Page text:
Dictionary book

NAR relies on dictionary in latest volley against DOJ

The National Association of Realtors’ latest volley in its case against the US Department of Justice includes images from the Merriam-Webster dictionary that define the words ‘closed’ and ‘open’ – a stark example of the distance between the two sides as they fight to find out if the DOJ can investigate two of the NAR’s rules.

On Friday, the 1.5 million-member trade group filed a response to the DOJ’s objection last month to a NAR motion to rescind or modify the federal agency’s request for a civil investigation seeking to new information on Buyer’s Broker Commission Rules and Pocket Listings.

The crux of NAR’s argument is that the DOJ agreed – as part of a settlement agreement from which the agency abruptly withdrew on July 1 – to close investigations into two rules: the cooperation policy clear of NAR, which requires listing brokers to submit a listing to their MLS within one business day of marketing a property to the public, and NAR’s Participation Rule, which requires listing brokers to offer commissions to buying brokers to participate in multiple listing services affiliated with the real estate agent.

NAR argues that the DOJ did not actually close the investigations and that the civil investigation request the agency sent to the trade group on July 6 continued those investigations, rendering that request “invalid.”

“In October 2020, the Antitrust Division unconditionally accepted NAR’s settlement offer, which required a commitment from the Antitrust Division to ‘close’ its participation rule and clear cooperation policy investigation,” wrote NAR’s attorneys in the filing.

“In this context, the word ‘close’ is a verb that means ‘to end’. This term should be interpreted according to its “ordinary meaning”, and the Antitrust Division’s position that it was free to “initiate” this same investigation at any time contradicts the plain meaning of the parties’ agreement.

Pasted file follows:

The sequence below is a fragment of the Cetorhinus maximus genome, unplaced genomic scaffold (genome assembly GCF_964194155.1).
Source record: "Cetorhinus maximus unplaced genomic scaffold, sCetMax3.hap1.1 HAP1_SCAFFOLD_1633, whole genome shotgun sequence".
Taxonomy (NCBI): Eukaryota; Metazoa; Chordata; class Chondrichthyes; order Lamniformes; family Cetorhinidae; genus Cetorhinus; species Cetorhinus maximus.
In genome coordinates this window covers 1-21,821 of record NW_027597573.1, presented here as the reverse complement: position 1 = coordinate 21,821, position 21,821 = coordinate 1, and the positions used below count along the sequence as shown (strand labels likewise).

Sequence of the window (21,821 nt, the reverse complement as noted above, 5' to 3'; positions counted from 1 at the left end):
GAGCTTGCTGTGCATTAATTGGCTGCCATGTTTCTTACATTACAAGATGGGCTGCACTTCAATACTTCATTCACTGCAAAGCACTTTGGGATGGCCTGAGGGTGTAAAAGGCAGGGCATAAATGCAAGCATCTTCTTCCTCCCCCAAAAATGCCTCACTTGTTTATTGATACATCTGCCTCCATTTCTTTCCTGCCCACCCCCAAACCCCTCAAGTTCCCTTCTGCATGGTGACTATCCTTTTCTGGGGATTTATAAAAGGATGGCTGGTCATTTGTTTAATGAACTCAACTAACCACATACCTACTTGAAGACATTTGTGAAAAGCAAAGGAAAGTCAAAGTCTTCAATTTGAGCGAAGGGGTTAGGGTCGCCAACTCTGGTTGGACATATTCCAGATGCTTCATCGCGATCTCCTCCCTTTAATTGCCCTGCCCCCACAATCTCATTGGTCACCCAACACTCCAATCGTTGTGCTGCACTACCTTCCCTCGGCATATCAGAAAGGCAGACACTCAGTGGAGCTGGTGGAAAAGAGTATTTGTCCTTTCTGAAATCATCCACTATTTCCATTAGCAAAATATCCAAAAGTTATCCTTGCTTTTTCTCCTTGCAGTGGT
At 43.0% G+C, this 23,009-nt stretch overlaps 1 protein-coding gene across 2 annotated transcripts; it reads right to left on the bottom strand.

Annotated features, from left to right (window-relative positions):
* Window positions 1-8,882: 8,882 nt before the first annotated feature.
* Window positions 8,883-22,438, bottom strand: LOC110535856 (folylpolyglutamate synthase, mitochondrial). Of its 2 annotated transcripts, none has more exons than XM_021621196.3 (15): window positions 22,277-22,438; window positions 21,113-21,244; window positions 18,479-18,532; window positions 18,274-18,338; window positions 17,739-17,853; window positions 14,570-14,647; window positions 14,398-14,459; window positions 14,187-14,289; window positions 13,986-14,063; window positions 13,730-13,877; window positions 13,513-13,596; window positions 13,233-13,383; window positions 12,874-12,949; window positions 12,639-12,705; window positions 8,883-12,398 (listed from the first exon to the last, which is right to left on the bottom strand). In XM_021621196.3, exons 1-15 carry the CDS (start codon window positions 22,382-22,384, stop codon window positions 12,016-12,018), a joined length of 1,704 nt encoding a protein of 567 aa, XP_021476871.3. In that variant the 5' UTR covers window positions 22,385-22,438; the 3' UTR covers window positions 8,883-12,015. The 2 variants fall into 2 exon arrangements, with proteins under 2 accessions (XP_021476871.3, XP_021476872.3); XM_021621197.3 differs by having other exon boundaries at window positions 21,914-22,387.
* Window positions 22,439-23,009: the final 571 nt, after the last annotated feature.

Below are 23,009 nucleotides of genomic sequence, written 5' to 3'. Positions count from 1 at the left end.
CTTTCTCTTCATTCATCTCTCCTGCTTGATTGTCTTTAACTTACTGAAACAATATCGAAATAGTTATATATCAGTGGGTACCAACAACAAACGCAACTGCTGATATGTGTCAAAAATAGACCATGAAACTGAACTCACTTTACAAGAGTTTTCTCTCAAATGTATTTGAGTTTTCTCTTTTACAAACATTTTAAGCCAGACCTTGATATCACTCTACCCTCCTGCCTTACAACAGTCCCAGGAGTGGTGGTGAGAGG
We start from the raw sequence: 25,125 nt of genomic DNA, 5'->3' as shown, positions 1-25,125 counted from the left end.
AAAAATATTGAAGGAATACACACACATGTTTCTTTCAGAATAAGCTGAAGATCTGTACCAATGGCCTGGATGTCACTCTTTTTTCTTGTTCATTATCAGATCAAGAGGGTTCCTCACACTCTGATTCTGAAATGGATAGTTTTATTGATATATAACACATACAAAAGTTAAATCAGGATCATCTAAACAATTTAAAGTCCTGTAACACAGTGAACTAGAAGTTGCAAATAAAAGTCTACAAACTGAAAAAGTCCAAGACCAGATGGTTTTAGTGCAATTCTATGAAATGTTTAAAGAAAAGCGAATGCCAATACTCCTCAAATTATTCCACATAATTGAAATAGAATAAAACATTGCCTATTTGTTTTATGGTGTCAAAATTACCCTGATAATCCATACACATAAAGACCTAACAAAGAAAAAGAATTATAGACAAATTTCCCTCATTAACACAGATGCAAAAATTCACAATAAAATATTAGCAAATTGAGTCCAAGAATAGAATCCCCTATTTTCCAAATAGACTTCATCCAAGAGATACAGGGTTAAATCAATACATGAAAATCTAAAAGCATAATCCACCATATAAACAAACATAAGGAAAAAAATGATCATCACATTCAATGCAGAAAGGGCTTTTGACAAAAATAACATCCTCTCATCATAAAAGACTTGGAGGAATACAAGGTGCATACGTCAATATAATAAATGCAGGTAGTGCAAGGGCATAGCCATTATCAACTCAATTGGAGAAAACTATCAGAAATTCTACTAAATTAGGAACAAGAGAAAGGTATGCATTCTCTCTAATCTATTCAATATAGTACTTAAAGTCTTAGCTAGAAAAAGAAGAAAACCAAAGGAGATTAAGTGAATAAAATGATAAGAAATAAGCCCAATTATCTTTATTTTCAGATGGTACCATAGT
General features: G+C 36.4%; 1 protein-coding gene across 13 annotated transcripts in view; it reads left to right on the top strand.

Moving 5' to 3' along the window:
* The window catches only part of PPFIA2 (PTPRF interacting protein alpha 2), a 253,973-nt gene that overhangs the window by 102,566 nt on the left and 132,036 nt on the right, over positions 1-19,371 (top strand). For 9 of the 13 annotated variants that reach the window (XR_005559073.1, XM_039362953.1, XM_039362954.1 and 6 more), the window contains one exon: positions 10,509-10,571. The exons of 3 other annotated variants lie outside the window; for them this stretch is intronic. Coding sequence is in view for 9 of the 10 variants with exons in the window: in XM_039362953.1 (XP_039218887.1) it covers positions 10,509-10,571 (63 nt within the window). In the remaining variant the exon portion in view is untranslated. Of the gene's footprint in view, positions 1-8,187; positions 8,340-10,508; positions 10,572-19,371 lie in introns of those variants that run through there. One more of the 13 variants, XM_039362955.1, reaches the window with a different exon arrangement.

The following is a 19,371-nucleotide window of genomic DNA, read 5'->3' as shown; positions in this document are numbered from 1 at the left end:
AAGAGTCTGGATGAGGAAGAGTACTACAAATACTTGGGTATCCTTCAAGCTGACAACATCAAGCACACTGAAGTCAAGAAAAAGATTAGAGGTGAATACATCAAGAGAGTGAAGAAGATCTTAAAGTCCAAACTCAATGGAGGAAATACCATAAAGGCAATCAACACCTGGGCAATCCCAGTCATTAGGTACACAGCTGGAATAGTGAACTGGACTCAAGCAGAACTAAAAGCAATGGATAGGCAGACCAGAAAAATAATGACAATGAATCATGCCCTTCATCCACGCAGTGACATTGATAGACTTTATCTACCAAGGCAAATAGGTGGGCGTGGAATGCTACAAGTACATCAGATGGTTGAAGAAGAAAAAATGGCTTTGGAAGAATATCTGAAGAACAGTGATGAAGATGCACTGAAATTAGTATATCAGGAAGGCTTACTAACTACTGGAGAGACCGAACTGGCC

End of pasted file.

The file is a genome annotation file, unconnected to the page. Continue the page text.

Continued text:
“By its ordinary meaning, the verb ‘open’ means ‘to move (like a door) from a closed position’ or ‘to begin a course or activity.’ So what the Antitrust Division did is the exact opposite of what the word “close” contemplates in the parties’ agreement.

NAR’s response is 18 pages with 547 pages of exhibits, including photographs of the dictionary entries for “close” and “open” starting at page 510.

“Close” means “close”

The DOJ’s public statements when it backed out of the proposed settlement, saying the agency was concerned the deal would impede its ability to protect real estate brokerage competition and prevent it from pursuing other related antitrust claims. to NAR’s rules “show that it had agreed to close its investigation into the Attendance Rule and the Clear Cooperation Policy, and that it could not have any investigations opened regarding either rule”, says NAR in its file.

“The Antitrust Division’s actions also confirm that it understood that ‘shut down’ means ‘shut down,'” the lawyers for NAR wrote.

“Before trying to opt out of the settlement, the Antitrust Division asked NAR to amend the settlement agreement to allow it to investigate the rule of participation and the clear cooperation policy.

“The fact that the Antitrust Division requested a change to the settlement agreement is a concession that the settlement, unless changed, actually limits the ability of the Antitrust Division to investigate the participation rule and NAR’s clear cooperation policy.

“The Antitrust Division’s words and actions therefore rebut its assertion that the Settlement Agreement imposes no limitations on further investigation of the Participation Rule and Clear Cooperation Policy.”

In a letter sent the same day the settlement agreement was offered to the court, the DOJ informed the NAR that it had closed its investigations into the two policies. In that letter, the DOJ included a sentence that read, “No inference should be drawn, however, from the Division’s decision to terminate its investigation of those rules, policies, or practices not covered by the consent decree.”

According to NAR, this sentence does not mean that the DOJ reserved some right to a future policy investigation because the DOJ did not request and the parties did not negotiate this term.